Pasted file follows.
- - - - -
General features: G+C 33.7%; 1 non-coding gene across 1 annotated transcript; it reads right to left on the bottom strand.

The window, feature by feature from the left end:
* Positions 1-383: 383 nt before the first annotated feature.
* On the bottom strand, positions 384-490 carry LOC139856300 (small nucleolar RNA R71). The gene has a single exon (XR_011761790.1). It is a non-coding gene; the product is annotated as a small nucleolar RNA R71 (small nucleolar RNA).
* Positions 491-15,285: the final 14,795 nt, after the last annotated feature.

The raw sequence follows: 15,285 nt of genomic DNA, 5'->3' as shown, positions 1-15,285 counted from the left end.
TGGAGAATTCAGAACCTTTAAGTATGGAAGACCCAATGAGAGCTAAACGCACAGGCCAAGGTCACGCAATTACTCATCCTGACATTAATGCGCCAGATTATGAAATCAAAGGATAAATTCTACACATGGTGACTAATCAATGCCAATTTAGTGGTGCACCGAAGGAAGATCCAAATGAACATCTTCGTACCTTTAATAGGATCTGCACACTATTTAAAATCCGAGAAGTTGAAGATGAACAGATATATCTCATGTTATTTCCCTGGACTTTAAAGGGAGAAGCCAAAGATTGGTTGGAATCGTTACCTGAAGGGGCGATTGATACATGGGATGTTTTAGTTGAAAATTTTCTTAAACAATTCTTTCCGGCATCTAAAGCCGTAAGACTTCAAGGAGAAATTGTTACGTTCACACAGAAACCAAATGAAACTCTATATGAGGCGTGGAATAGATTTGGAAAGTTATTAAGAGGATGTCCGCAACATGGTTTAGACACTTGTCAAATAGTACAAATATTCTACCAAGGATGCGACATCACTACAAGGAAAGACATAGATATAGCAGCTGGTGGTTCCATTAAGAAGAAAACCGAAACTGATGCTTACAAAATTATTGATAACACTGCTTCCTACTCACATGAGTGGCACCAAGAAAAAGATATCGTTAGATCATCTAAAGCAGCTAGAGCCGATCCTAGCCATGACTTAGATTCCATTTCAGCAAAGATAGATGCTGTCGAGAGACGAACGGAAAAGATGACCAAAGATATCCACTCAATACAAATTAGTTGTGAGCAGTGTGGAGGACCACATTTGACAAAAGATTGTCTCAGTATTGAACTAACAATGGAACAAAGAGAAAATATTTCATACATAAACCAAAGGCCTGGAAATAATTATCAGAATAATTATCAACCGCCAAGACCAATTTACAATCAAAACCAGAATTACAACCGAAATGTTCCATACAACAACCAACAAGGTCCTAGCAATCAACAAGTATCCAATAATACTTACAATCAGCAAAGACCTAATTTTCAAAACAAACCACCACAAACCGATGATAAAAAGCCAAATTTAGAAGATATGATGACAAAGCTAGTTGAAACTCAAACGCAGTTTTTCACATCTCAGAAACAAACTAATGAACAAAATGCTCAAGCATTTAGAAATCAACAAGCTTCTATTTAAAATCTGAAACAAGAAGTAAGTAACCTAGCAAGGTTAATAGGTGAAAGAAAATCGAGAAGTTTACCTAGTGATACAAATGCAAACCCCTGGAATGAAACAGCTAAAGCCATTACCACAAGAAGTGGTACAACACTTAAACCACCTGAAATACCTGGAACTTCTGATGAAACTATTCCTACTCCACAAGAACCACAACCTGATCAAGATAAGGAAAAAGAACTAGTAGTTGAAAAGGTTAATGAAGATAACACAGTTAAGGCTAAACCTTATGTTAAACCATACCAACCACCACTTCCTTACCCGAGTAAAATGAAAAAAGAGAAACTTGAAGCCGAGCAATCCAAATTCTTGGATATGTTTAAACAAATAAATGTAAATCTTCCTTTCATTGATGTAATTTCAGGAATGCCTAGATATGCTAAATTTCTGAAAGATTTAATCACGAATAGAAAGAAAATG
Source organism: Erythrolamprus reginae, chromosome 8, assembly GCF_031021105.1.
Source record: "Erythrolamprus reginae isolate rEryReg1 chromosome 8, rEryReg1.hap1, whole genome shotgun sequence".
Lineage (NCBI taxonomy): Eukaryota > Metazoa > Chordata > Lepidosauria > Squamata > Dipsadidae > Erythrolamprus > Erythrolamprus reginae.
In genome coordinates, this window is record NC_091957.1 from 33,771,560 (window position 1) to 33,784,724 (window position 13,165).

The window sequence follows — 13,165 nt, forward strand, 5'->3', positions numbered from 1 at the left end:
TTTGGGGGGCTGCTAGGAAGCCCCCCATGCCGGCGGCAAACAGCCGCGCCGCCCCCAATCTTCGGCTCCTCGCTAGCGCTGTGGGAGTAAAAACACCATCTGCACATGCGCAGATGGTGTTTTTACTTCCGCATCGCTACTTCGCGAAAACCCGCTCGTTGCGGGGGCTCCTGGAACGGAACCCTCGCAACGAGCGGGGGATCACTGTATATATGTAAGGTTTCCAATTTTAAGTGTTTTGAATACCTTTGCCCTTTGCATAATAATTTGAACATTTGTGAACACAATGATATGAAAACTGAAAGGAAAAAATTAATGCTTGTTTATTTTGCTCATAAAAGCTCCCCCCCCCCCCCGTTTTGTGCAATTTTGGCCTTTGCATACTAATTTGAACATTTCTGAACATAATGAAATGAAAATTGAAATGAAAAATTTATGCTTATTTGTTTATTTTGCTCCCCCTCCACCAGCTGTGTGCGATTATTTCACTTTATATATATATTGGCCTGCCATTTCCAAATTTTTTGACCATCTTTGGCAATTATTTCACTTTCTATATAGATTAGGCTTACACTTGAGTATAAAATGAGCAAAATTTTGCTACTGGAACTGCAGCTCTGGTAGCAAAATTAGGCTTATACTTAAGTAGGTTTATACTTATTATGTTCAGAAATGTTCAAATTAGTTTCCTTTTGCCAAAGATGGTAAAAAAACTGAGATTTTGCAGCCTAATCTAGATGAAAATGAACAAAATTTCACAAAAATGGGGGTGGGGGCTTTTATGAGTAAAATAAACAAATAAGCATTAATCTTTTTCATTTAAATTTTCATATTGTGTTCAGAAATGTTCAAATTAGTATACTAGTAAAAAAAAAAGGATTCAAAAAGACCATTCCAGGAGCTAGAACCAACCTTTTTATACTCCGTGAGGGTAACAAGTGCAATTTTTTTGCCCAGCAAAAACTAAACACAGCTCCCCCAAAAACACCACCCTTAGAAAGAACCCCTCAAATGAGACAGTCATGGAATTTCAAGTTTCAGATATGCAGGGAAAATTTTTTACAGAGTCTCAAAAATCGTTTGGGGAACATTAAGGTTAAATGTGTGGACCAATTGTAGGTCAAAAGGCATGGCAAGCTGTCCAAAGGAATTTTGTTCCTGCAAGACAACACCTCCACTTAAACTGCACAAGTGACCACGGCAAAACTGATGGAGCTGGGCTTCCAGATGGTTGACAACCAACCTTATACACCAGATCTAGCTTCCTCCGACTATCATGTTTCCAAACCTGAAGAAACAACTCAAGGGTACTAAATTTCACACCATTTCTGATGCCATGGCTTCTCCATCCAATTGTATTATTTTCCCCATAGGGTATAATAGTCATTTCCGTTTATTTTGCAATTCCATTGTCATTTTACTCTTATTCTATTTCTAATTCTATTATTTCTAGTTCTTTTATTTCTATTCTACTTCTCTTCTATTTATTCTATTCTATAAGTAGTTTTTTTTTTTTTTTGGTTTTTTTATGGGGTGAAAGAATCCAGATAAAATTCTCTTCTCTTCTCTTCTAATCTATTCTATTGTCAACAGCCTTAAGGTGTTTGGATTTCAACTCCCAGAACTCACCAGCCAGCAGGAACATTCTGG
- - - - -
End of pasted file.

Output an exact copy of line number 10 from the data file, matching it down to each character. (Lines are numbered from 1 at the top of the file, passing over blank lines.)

Lineage (NCBI taxonomy): Eukaryota > Metazoa > Chordata > Lepidosauria > Squamata > Dipsadidae > Erythrolamprus > Erythrolamprus reginae.